PAHO says wider access to ultrasound saves maternal lives in the Caribbean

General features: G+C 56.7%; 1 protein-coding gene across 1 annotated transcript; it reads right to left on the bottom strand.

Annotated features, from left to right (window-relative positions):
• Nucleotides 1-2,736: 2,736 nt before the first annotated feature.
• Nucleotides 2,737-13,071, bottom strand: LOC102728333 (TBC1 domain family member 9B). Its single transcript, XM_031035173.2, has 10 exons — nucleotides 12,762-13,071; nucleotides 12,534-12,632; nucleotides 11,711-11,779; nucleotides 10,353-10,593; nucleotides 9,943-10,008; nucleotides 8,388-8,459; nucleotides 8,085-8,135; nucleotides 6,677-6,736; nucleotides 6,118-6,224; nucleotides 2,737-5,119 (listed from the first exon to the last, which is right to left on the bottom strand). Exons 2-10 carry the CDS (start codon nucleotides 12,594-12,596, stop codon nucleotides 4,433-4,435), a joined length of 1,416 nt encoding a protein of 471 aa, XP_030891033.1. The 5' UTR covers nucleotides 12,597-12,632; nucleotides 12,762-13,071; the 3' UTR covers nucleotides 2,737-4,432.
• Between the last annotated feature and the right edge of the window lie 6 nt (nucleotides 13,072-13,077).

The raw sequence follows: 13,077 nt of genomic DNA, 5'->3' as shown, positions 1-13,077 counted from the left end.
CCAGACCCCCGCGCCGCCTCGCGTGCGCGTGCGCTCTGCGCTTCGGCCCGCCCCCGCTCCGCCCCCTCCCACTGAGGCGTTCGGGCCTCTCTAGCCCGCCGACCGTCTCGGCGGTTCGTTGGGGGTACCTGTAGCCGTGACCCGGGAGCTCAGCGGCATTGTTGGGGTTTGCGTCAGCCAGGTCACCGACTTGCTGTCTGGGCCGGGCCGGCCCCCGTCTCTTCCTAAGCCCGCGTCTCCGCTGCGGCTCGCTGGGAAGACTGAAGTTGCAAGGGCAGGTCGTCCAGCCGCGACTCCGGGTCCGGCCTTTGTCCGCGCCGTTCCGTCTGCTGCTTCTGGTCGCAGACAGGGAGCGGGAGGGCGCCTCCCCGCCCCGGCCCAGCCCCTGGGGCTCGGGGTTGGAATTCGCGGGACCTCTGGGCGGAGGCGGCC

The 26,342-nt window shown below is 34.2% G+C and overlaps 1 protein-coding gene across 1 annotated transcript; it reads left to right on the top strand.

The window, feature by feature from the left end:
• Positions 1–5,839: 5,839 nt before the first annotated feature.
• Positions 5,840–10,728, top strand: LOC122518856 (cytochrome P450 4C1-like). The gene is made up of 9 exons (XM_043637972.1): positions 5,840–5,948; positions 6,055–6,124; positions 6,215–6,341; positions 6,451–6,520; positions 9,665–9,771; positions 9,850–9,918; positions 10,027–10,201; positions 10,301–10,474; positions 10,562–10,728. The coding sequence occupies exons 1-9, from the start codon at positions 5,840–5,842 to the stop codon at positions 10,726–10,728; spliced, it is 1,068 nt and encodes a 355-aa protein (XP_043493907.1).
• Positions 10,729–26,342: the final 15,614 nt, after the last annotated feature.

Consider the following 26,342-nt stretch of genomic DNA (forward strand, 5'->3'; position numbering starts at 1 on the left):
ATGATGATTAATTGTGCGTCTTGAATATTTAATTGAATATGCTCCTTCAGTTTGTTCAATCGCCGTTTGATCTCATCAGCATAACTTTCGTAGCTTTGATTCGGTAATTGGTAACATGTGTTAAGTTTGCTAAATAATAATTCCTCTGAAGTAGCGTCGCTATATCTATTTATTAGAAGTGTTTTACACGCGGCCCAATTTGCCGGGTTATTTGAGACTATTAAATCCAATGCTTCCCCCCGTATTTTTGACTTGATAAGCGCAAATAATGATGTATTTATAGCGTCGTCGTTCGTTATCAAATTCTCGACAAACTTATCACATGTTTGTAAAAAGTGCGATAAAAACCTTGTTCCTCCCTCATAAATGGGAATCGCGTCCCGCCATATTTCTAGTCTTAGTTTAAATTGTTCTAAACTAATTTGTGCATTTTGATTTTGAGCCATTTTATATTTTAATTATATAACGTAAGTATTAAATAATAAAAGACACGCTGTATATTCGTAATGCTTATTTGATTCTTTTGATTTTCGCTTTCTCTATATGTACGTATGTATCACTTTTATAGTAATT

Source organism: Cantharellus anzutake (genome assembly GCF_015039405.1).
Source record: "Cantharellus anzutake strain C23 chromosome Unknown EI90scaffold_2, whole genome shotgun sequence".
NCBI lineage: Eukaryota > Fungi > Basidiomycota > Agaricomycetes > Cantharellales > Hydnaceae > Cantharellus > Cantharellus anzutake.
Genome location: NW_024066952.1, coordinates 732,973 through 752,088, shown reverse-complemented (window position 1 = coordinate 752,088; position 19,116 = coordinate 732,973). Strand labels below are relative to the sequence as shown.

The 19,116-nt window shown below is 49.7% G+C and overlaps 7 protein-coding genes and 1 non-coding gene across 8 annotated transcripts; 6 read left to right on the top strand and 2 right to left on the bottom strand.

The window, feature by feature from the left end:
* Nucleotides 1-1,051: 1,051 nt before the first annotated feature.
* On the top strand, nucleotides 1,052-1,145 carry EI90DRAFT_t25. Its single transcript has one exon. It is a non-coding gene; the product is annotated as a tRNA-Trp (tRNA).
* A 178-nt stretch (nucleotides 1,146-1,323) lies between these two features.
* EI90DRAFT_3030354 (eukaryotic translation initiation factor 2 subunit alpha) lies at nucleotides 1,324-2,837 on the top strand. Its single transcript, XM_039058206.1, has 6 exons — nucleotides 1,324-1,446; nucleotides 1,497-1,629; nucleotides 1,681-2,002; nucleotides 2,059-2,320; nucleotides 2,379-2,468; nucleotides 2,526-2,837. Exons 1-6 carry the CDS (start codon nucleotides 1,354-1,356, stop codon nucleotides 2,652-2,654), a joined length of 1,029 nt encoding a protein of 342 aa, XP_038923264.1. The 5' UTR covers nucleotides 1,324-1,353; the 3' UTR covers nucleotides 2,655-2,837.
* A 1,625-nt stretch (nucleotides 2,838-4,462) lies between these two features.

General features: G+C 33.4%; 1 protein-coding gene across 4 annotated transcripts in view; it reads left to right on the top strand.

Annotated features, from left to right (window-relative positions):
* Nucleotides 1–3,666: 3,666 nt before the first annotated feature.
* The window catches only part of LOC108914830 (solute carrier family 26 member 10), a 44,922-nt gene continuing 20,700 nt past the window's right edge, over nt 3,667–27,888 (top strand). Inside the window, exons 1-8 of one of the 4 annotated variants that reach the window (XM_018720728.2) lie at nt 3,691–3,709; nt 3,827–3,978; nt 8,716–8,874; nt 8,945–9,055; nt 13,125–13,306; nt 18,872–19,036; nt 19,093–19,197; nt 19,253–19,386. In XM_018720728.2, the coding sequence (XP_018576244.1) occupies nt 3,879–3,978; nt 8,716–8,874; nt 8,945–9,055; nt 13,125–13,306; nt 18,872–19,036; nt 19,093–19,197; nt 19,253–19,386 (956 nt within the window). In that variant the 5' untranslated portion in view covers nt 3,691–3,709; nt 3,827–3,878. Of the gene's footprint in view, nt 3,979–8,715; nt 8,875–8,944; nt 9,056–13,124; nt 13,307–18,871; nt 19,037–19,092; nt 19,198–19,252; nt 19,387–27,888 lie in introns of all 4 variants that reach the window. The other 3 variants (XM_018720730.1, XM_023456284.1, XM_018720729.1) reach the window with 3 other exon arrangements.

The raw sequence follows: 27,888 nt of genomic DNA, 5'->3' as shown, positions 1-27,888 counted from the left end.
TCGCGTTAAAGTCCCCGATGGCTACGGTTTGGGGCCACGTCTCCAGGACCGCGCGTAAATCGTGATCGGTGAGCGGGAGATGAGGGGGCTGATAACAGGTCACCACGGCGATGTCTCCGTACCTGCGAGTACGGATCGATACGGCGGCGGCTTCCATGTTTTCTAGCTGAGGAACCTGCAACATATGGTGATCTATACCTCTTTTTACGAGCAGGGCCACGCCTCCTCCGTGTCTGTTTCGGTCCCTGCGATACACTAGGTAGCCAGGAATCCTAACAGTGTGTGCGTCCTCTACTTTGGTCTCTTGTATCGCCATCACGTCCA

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first_img Tweet 207 Views   no discussions Sharing is caring! HealthLifestyleNewsRegional PAHO says wider access to ultrasound saves maternal lives in the Caribbean by: Caribbean Media Corporation – November 2, 2015 Sharecenter_img Share Share WASHINGTON, DC, United States (CMC) – The Pan American Health Organization (PAHO) says better access to ultrasound and other radiology services can reduce maternal and neonatal deaths across the Americas, including the Caribbean.“Obstetric ultrasound is instrumental in identifying potential risks to mother and child, and interventional radiology makes child birth safer for some women by managing postpartum haemorrhage,” said Dr Pablo Jimenez, PAHO Regional Advisor in Radiological Health.“But the full potential of these radiological techniques have yet to be realized in our region,” he said, stressing the importance of “strengthening health systems to make life-saving radiology services more widely accessible.”On average, PAHO said 16 women die every day in Latin America and the Caribbean from complications of pregnancy or childbirth, while 250 babies die each day before having reached 28 days of age.PAHO said many of the complications, including foetal mal presentation, multiple gestations, ectopic pregnancy and placentaprevia, can be managed with early diagnosis starting with ultrasound imaging.Interventional radiology techniques such as embolization, in which radiological images are used to guide a catheter into the body to stop internal bleeding without open surgery, can play a major role in reducing deaths from postpartum haemorrhage, PAHO said.Overall, it said an estimated 8.2 per cent of mothers who give birth in Latin America and the Caribbean suffer from a severe postpartum haemorrhage that requires transfusion.PAHO said while pregnant women in high-income countries usually receive early and advanced prenatal care, including radiology services, “those services are lacking in many parts of Latin America and the Caribbean.“And where the services are offered, they are often of questionable quality,” PAHO said, noting that in some cases the radiographers are poorly trained to use equipment; while, in other cases, the technology either doesn’t work or has not been properly maintained.“Ultrasound equipment is relatively affordable, portable and, when operated by trained professionals, completely safe and accurate,” Jimenez said.“But radiology requires well trained professionals with extensive knowledge in the acquisition and interpretation of images coupled with the implementation of quality control and assurance programs to ensure a reliable and accurate diagnosis. Our goal is to make that level of care much more widely available.”PAHO said while maternal mortality declined 43 per cent in Latin America and 30 percent in the Caribbean between 1990 and 2010, “this progress was not sufficient to achieve the 75 per cent reduction by 2015 called for in the Millennium Development Goals (MDGs).”To help countries accelerate reductions in maternal mortality, PAHO said it is leading the “Zero Deaths from Haemorrhage” initiative.The initiative targets obstetric hemorrhage, the second-leading cause of maternal death in the Americas, by supporting country efforts to expand women’s access to the quality health services they need.PAHO said the initiative promotes quality assurances and respect for women’s rights while working to strengthen the health workforce and the use of simple health technologies.It also addresses geographical and cultural barriers that cause delays in women’s seeking care.PAHO said access to radiological services is “one more tool that can help reduce preventable deaths”.last_img

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